As long as I have been a photographer, there has been a lot of debate over exposure modes, and as many of you know, I have only one mode….and it is manual mode. I believe that once you master this mode, it is the easiest to use in all genres of photography.
Most pro photographers will agree with me when it comes to birds/birds in flight, especially when the background changes, but a few of them insist that AV mode is just as easy to use on landscape photography!!!! The images above were done using filters to balance the foreground and sky and if you used AV, how would you determine the correct exposure? So here is my throw down to those people: at pre-sunrise or just after sunset….how do you balance the sky and foreground in AV mode? In manual mode I have to use a split neutral density filter or a reverse neutral density filter…and most of the time, a combination of both (as in all the images in this post)……so how exactly do you dial in compensation in AV mode? What would your workflow be? As most of you know, I teach moving the filters during the exposure as well to minimize the filter line if placed in a holder….so how exactly do the “wannabe” landscapers get the correct exposure in AV mode? The answer is easy….they can’t!!! Don’t believe me….go look at their websites and look at the landscape images! They don’t have any or the images are marginal so how can they teach a mode when they don’t do that genre of photography? A vast majority of working pro landscape photographers agree with me but other nature photographers who “dabble” in this, will try to tell you otherwise…so look at their images and challenge them. Bird photography and landscape photography are as different as a proctologist and a throat doctor.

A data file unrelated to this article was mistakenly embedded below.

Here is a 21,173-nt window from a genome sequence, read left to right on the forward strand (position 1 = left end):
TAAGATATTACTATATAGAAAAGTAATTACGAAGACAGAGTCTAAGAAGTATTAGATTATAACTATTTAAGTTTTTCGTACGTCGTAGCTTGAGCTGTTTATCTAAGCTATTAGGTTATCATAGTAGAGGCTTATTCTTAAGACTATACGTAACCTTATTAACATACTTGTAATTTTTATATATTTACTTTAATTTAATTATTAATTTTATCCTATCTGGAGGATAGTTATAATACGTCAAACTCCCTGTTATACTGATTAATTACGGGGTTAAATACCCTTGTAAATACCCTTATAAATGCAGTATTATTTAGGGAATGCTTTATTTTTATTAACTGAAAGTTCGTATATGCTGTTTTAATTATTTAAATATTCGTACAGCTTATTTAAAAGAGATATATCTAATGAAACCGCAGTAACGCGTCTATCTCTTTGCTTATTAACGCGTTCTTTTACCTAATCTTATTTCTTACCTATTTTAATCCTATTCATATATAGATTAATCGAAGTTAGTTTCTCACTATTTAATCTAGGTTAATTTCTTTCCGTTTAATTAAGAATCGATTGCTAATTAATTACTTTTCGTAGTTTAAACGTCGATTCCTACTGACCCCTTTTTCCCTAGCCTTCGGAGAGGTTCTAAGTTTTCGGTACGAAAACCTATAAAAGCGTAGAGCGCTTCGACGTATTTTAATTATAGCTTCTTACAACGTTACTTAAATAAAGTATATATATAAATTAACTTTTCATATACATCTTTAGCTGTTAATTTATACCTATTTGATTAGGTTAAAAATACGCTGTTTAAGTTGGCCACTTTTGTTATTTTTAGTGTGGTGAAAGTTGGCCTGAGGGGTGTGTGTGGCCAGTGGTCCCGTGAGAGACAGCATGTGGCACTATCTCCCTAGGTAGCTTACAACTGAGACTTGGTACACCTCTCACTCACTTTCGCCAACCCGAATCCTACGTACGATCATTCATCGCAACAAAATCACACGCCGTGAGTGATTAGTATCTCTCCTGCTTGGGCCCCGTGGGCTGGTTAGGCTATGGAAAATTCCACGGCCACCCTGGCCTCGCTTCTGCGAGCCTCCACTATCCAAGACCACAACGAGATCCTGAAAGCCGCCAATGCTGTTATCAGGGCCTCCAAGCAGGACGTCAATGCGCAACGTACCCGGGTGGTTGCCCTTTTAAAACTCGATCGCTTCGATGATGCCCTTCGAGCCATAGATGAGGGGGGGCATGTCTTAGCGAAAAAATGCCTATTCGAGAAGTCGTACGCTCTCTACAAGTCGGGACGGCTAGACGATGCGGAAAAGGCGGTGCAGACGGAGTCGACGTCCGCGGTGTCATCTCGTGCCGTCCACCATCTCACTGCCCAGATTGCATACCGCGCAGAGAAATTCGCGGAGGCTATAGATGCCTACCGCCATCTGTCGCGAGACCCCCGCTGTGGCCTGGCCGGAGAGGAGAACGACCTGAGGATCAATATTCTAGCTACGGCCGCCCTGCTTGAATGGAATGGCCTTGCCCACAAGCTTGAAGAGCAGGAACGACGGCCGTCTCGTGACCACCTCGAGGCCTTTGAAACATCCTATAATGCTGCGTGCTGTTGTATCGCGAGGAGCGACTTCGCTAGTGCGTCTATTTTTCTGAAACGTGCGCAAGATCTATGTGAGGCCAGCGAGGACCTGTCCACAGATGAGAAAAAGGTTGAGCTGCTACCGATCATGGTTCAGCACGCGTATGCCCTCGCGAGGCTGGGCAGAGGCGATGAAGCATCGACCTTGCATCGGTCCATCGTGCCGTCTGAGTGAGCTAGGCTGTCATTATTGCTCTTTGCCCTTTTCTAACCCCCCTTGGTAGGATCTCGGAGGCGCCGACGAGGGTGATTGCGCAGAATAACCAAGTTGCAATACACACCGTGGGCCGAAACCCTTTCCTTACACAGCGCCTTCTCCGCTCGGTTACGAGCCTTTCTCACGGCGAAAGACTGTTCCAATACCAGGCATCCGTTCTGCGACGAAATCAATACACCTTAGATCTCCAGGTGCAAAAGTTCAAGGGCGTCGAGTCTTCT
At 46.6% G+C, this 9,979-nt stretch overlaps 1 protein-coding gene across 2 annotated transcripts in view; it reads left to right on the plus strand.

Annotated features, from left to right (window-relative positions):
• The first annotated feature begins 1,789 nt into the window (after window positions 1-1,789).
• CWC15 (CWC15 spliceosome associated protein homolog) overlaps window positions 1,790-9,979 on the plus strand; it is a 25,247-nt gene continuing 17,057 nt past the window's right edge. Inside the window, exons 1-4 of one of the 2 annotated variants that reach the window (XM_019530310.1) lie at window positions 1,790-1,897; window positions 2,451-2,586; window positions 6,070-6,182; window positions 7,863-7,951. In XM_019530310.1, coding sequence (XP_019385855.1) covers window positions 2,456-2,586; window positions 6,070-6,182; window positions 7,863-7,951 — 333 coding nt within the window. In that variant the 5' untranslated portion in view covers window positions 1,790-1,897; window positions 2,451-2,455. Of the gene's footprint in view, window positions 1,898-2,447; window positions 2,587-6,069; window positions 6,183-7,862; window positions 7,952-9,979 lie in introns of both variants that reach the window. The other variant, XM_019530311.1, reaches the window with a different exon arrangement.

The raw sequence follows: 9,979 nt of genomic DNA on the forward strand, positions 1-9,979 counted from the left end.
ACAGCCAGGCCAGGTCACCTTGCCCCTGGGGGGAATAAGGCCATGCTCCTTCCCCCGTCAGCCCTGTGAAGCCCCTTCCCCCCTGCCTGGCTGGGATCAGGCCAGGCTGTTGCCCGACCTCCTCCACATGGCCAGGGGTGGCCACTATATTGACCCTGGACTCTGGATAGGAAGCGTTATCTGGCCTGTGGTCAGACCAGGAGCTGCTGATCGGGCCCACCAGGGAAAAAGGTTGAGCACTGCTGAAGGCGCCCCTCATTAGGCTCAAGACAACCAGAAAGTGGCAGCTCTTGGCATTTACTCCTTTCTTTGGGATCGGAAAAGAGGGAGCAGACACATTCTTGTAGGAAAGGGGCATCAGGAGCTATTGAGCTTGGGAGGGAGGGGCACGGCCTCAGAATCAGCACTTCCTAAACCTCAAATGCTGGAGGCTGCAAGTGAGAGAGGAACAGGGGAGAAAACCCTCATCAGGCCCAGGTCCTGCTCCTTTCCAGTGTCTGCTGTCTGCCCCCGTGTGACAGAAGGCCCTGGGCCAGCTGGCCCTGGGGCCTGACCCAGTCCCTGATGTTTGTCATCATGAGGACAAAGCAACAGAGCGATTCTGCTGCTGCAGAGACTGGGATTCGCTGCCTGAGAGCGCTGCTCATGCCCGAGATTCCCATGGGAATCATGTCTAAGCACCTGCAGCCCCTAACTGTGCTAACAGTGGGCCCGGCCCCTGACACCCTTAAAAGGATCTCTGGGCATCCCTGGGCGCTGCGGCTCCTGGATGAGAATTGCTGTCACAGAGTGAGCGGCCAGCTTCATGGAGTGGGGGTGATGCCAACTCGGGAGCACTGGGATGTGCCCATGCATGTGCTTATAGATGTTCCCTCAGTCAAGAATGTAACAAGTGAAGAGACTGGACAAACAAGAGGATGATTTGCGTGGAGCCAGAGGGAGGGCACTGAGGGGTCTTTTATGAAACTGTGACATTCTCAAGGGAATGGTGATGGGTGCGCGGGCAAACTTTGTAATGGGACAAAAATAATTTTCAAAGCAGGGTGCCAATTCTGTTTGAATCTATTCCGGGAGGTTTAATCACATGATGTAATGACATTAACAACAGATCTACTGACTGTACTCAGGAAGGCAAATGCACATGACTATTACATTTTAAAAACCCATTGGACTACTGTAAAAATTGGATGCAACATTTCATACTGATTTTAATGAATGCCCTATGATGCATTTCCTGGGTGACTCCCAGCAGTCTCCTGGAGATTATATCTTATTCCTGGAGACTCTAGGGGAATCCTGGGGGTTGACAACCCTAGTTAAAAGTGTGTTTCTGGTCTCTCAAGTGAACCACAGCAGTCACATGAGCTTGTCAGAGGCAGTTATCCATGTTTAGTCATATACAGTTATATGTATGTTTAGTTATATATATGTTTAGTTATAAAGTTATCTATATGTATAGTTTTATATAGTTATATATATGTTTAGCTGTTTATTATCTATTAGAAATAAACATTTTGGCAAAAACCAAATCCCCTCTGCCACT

My first love is landscape photography and I was taught by some of the best in the business. I also learned wildlife photography from the best in the business…..so if manual mode is used 95+% of the time by dedicated professional landscape photographers…..and I use it 100% of the time, then there is no practical use for AV mode….no matter what bird photographers insists on. When they show us landscape images that take our breath away…..then….and only then… we might want to listen to them :).